Although the money management industry is one in which the nascent machine learning field has not yet seen great success, early evidence suggests that machine learning tools could serve portfolio managers well within asset management, according to a report from AQR Capital Management.
The report, "Can Machines 'Learn' Finance?" suggests that financial machine learning could be "the next leap forward in quantitative investing."
The report raises two points essential for understanding machine learning's current state within the asset management industry. The first is that research in the field is in very early days. The second is that early research suggests potential economically and statistically significant improvements in the performance of portfolios that leverage machine learning tools.
"However, the gains are evolutionary, not revolutionary," the report says.
As the report notes, although machines can now recognize, say, images of cats, that doesn't necessarily translate to being able recognize which stocks to pick. While image recognition has a high signal-to-noise environment, or a high degree of predictability, financial markets do not.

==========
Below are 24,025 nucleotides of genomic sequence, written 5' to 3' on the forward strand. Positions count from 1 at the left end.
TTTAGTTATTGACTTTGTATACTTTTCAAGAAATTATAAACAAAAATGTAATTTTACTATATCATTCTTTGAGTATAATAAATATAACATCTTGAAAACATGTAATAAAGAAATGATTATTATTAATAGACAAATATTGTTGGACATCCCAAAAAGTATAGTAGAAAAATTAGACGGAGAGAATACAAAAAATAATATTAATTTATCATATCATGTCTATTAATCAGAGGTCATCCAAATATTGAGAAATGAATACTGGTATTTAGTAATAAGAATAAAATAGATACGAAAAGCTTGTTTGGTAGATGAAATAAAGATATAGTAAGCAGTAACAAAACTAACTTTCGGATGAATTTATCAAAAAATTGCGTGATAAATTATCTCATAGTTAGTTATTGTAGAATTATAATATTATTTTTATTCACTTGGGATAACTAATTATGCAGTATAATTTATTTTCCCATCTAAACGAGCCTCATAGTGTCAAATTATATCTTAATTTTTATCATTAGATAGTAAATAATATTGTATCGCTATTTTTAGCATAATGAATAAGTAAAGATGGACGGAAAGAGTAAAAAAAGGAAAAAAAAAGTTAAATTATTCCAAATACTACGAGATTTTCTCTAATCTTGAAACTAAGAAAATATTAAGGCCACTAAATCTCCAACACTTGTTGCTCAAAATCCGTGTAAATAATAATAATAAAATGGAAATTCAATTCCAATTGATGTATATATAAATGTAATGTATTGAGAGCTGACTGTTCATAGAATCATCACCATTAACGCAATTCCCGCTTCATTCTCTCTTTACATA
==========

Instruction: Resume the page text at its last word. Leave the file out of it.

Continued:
"The signal-to-noise ratio is not just weak, but it will always be pulled toward zero ... because financial markets are extremely noisy," says the report. "The best stock or investment portfolio in the world will, on any given day, quarter, or year, experience wild swings in performance due to unanticipated news. Second, the signal in financial markets is expected to be low and will be kept low."
However, while accurately predicting returns poses a challenge for machine learning, there are in fact other areas within the realm of finance that could benefit more from machine learning. For example, portfolio implementation, including risk management, transaction cost management and factor construction.
The ideas behind machine learning — leveraging new data sets to identify strong additive portfolio performance and using quant methods to systematically extract information — are the M.O. of quant investment processes. For decades, asset managers have used human-intensive, decentralized statistical learning.
Machine learning offers a systematic approach to investing that mechanizes that process, allows managers to metabolize information from more new sources faster, including unstructured data previously untapped, and provides tools to search through increasingly flexible economic models that seek to better capture complex realities of financial markets.
The report argues that applying machine learning techniques to the money management industry is the next natural step for investment research, and one that will continue to be explored.